Migrants in Hungary
Amnesty has criticised the UK for not doing more to ease Europe's refugee burden Reuters

Amnesty International says it is deeply concerned by the UK's "undermining" of human rights, which it claims is contributing to a worldwide "culture of impunity". An annual report from the rights group says there have been setbacks on human rights over the past 12 months in Britain, citing the government's plans to repeal the Human Rights Act and its opposition to European efforts to share responsibility in housing refugees.

It also says new counter-terrorism laws infringe upon basic freedoms and that proposed snooping laws run against privacy norms.

"The UK is setting a dangerous precedent to the world on human rights," Amnesty's UK director Kate Allen told Press Association.

"There's no doubt that the downgrading of human rights by this government is a gift to dictators the world over and fatally undermines our ability to call on other countries to uphold rights and laws."


The Tory government is planning to scrap the Human Rights Act of 1998, which incorporates into UK law the rights encompassed in the European Convention on Human Rights, and replace it with a British Bill of Rights.

The Amnesty report said the imminent change could "lead to the weakening of human rights protections in the UK".

But Dominic Raab, the undersecretary of state for justice, insisted that the fears were misguided and accused Amnesty of "scaremongering".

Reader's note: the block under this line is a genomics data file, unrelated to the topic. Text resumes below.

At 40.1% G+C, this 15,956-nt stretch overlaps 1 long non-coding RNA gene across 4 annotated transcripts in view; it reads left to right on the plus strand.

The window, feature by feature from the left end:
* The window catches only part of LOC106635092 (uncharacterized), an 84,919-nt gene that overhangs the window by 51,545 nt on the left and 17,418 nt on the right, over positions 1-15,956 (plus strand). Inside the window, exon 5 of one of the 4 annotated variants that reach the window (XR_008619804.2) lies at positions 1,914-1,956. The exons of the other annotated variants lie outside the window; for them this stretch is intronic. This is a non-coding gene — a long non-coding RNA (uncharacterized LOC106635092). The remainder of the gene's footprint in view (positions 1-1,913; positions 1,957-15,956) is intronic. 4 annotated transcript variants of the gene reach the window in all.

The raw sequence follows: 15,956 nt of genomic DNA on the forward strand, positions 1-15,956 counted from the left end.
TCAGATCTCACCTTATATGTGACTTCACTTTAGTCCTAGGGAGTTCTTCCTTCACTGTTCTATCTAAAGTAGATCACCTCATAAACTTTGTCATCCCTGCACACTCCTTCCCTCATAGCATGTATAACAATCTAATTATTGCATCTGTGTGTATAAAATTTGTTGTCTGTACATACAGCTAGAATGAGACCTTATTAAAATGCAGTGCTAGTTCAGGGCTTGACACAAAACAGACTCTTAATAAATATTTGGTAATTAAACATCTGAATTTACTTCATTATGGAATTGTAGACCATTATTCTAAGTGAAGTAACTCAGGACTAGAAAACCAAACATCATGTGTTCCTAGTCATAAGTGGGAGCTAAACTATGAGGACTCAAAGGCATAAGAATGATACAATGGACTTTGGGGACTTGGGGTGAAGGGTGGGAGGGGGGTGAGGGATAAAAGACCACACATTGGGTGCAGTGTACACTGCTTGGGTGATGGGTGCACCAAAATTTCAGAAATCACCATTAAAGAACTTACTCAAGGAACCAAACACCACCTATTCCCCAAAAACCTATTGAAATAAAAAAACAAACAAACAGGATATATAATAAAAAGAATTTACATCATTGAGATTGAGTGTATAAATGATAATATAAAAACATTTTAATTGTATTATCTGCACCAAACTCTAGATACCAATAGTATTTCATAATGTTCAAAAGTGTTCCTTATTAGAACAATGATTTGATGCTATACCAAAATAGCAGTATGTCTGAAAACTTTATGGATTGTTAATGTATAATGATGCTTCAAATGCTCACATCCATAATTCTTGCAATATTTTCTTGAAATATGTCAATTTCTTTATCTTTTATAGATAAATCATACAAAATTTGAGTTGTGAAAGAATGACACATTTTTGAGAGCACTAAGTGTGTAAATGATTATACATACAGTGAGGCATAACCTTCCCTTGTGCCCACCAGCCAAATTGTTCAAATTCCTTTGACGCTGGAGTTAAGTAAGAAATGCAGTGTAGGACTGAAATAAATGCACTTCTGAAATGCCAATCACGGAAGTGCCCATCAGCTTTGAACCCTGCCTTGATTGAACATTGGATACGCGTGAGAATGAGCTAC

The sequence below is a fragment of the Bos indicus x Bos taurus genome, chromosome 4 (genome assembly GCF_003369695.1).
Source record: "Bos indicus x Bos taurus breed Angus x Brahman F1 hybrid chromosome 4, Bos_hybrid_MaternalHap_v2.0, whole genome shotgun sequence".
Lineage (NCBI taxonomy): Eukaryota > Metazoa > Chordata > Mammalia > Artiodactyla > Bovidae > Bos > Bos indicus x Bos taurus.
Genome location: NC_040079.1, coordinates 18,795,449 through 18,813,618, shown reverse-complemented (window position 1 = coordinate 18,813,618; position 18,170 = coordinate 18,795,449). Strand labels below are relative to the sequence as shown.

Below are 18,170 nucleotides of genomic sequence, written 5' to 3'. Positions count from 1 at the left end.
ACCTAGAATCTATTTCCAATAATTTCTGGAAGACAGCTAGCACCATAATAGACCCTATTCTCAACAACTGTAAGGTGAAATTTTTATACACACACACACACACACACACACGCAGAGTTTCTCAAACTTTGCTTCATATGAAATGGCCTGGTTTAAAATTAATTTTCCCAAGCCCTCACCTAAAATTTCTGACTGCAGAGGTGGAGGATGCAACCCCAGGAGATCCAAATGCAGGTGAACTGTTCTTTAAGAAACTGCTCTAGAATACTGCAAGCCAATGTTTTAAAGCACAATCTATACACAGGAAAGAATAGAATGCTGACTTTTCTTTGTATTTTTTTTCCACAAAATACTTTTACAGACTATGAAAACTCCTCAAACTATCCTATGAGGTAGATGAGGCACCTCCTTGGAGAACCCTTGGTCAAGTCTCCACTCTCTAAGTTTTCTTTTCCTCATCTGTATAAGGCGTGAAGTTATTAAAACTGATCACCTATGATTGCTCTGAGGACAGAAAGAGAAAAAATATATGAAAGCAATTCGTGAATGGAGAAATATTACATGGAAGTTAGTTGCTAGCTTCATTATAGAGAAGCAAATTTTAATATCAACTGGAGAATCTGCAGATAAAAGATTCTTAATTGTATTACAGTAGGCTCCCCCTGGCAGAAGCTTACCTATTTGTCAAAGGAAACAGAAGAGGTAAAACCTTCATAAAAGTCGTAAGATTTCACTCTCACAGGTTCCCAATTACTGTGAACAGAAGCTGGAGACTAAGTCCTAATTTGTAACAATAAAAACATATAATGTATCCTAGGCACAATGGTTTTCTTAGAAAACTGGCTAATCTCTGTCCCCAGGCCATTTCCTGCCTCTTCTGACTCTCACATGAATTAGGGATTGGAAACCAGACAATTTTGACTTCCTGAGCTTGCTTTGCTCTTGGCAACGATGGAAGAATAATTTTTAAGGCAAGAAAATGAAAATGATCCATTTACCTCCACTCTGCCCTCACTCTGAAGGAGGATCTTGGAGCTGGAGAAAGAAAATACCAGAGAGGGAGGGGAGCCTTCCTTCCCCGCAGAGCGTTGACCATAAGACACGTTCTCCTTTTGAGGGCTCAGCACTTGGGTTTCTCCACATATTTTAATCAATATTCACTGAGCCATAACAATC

"It is irresponsible for any campaign group to criticise our proposals before they've seen them," he told PA.

"Amnesty have already been told our plans involve the UK remaining in the European Convention, so this scaremongering undermines their own credibility."

Amnesty also criticised the government's draft Investigatory Powers Bill published in November and took aim at its decision in 2015 to opt out of a EU plan to relocate 160,000 Syrian, Eritrean and Iraqi refugees present in Greece, Hungary and Italy.

Sentilj, Slovenia
Prime Minister David Cameron has pledged to take in 20,000 Syrian refugees by 2020 Reuters

A government spokeswoman said Downing Street remained committed to "promoting and protecting universal human rights".

"Far from undermining human rights, the Investigatory Powers Bill will promote freedoms and rights by protecting both the privacy and security of the public while ensuring world-leading oversight and safeguards," she said.

"A comprehensive solution is needed to deal with the causes of the migrant crisis, not just its consequences.

"This is why the UK has prioritised humanitarian aid to people in the region and has contributed £1.12bn ($1.6bn) to the Syrian crisis — the largest ever UK response to a humanitarian crisis.

"Britain is also committed to taking in 20,000 of the most vulnerable Syrian refugees."